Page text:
Here, however, the payment of the adjudication award would occur after the CVA came into operation. According to the paragraph 26 of the CVA proposal, this payment would go into a fund for the benefit of the general creditors rather than being taken into account to determine the balance of the mutual dealings between the parties.
In those circumstances, as the judge rightfully recognised, “to order the defendants to pay…the sum determined by the adjudicator would…distort the process of accounting that is required under the CVA because the money would not be applied for the sole benefit of the Defendants but instead for the benefits of the creditors generally.”
Second, Indigo Projects was also to be distinguished from previous authority in Cannon v Primus, which the claimant had relied on. In that earlier case, a stay of enforcement was refused by the Court of Appeal, which had also made it clear that the mere fact that a company was in a CVA was not a reason to refuse enforcement.
However, a key difference between Cannon v Primus and Indigo Projects was the nature of what the adjudicator decided. In Cannon v Primus, the adjudicator determined both claims and cross-claims between the parties because the dispute concerned a claim for damages.
In contrast, what was determined Indigo Projects was no more than the order for the payment of the sum stipulated in the Payment Notice. This was not a claim for damages, but a debt claim or a claim for an agreed sum. There was no valuation by the adjudicator that took into account the cross-claims against Indigo.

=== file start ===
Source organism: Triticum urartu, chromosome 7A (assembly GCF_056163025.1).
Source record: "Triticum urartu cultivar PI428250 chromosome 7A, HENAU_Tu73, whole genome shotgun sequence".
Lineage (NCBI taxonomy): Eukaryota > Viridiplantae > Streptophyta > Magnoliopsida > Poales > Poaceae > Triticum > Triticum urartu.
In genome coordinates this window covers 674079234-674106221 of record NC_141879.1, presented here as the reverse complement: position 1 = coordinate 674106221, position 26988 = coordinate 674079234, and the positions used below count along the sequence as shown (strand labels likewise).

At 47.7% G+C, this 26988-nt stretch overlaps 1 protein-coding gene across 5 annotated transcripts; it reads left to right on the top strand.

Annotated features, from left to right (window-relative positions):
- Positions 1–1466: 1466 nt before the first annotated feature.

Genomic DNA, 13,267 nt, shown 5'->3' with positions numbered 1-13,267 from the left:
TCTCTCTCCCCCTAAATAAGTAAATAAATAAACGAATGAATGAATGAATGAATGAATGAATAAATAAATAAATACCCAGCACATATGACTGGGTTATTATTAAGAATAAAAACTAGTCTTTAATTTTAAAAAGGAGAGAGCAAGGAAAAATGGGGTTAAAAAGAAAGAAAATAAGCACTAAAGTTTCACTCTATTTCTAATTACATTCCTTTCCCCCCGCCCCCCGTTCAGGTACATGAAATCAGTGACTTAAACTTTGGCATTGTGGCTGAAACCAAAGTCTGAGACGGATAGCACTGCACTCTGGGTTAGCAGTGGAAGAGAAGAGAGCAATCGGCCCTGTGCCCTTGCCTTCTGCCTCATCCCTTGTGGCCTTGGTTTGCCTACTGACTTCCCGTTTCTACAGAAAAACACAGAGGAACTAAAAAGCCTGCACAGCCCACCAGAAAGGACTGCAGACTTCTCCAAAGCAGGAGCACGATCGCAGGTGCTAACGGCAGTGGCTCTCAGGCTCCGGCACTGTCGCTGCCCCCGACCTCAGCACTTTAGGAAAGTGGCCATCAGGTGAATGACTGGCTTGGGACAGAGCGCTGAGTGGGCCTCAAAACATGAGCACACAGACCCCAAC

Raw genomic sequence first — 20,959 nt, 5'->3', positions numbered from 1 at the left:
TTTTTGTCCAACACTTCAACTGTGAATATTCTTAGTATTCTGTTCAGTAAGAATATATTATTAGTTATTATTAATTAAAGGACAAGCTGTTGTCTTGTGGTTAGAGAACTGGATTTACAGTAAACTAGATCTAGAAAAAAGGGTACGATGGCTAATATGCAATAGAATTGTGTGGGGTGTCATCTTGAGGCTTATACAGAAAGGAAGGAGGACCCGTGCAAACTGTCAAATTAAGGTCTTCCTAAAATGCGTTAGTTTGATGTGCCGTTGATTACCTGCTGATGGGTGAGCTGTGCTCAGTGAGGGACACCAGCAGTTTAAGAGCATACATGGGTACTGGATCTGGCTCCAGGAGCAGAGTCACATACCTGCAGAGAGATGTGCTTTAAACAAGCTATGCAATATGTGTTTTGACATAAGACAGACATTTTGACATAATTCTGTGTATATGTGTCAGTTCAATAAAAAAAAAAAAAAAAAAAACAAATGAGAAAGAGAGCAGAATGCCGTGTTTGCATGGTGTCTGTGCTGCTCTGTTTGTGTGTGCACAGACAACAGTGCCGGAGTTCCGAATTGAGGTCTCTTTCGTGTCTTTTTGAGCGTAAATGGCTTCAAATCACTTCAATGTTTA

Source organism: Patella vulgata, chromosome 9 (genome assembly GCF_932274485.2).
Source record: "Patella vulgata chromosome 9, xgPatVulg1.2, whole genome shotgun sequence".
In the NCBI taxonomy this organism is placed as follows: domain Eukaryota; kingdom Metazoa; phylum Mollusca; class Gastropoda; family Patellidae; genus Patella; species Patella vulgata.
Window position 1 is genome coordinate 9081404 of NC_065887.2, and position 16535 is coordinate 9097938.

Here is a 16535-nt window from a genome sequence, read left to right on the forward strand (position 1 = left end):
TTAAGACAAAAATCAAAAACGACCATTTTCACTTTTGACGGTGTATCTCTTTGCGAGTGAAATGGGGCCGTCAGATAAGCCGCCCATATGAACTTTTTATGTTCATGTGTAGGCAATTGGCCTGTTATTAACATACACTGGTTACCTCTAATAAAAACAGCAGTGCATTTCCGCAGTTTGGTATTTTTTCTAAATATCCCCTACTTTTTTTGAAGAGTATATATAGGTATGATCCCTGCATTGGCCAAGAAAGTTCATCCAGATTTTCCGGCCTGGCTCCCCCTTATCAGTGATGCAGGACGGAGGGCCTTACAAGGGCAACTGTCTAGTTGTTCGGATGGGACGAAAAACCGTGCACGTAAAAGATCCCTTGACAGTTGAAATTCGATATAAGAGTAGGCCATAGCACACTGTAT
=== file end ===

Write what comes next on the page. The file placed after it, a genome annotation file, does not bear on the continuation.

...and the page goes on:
In other words, the balance was still to be determined in Indigo Projects, whereas in Cannon v Primus, accounting exercise was effectively already done. The fundamental problem in Indigo Projects, is that the CVA supervisor would be required to direct the adjudication sum to the benefit of creditors pro-rata without having had the chance to determine the balance by including the counter-claims against Indigo. It followed that to enforce the adjudication award would not only disrupting the accounting process but would produce an inequitable result for the defendant as they would be deprived of the possibility of repayment of the judgment sum.
As cited by the judge, the reasoning in the present case to not enforce the adjudication award was comparable to that used in Bouygues v Dahl-Jensen  All ER (Comm) 1041. In both cases, payment of the adjudication award after the commencement of the particular insolvency arrangement would deprive the defendant of any security against the claimant’s insolvency because the sum would be distributed pro-rata to the general creditors and the defendant would be deprived of security for its cross-claim.
The result in this case is also an application of limb (d) of Wimbledon v Vago, where the risk that the judgment sum would not be able to be repaid was held to constitute special circumstances justifying the granting of a stay.
The main implication of this case is that it highlights the importance for companies in a CVA to determine the claims and counter-claims against it. Enforcement of an adjudication award where the determination of the counter-claims remain outstanding will ‘distort the process of accounting that is required,’ and in those circumstances it is likely the court will not enforce the adjudication award.
The best method for mitigating the risk of non-enforcement would be for the company in the CVA to refer both its claim and the counter-claims against it to adjudication. This ensures that the adjudication process determines the balance between the parties and does so in a way that is compatible with the accounting process under a CVA.